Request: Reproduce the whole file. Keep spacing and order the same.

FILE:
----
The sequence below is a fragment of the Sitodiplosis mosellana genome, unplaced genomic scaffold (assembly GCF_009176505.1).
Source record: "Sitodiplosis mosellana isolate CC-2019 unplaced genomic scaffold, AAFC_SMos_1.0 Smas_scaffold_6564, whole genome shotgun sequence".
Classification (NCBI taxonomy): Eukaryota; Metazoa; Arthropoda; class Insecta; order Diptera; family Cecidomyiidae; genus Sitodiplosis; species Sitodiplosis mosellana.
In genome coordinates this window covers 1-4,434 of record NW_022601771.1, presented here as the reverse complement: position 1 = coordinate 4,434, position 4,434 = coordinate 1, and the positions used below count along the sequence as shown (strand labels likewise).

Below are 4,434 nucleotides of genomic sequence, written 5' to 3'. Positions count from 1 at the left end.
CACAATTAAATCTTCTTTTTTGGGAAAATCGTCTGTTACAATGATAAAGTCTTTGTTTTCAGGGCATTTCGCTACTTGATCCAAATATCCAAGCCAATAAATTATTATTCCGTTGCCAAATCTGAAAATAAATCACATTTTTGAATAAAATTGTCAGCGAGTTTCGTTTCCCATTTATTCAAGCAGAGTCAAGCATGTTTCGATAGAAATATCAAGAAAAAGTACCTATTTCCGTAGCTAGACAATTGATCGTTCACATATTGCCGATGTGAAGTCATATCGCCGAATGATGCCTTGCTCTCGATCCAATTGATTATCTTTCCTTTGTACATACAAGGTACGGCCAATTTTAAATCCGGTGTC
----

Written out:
The sequence below is a fragment of the Sitodiplosis mosellana genome, unplaced genomic scaffold (assembly GCF_009176505.1).
Source record: "Sitodiplosis mosellana isolate CC-2019 unplaced genomic scaffold, AAFC_SMos_1.0 Smas_scaffold_6564, whole genome shotgun sequence".
Classification (NCBI taxonomy): Eukaryota; Metazoa; Arthropoda; class Insecta; order Diptera; family Cecidomyiidae; genus Sitodiplosis; species Sitodiplosis mosellana.
In genome coordinates this window covers 1-4,434 of record NW_022601771.1, presented here as the reverse complement: position 1 = coordinate 4,434, position 4,434 = coordinate 1, and the positions used below count along the sequence as shown (strand labels likewise).

Below are 4,434 nucleotides of genomic sequence, written 5' to 3'. Positions count from 1 at the left end.
CACAATTAAATCTTCTTTTTTGGGAAAATCGTCTGTTACAATGATAAAGTCTTTGTTTTCAGGGCATTTCGCTACTTGATCCAAATATCCAAGCCAATAAATTATTATTCCGTTGCCAAATCTGAAAATAAATCACATTTTTGAATAAAATTGTCAGCGAGTTTCGTTTCCCATTTATTCAAGCAGAGTCAAGCATGTTTCGATAGAAATATCAAGAAAAAGTACCTATTTCCGTAGCTAGACAATTGATCGTTCACATATTGCCGATGTGAAGTCATATCGCCGAATGATGCCTTGCTCTCGATCCAATTGATTATCTTTCCTTTGTACATACAAGGTACGGCCAATTTTAAATCCGGTGTC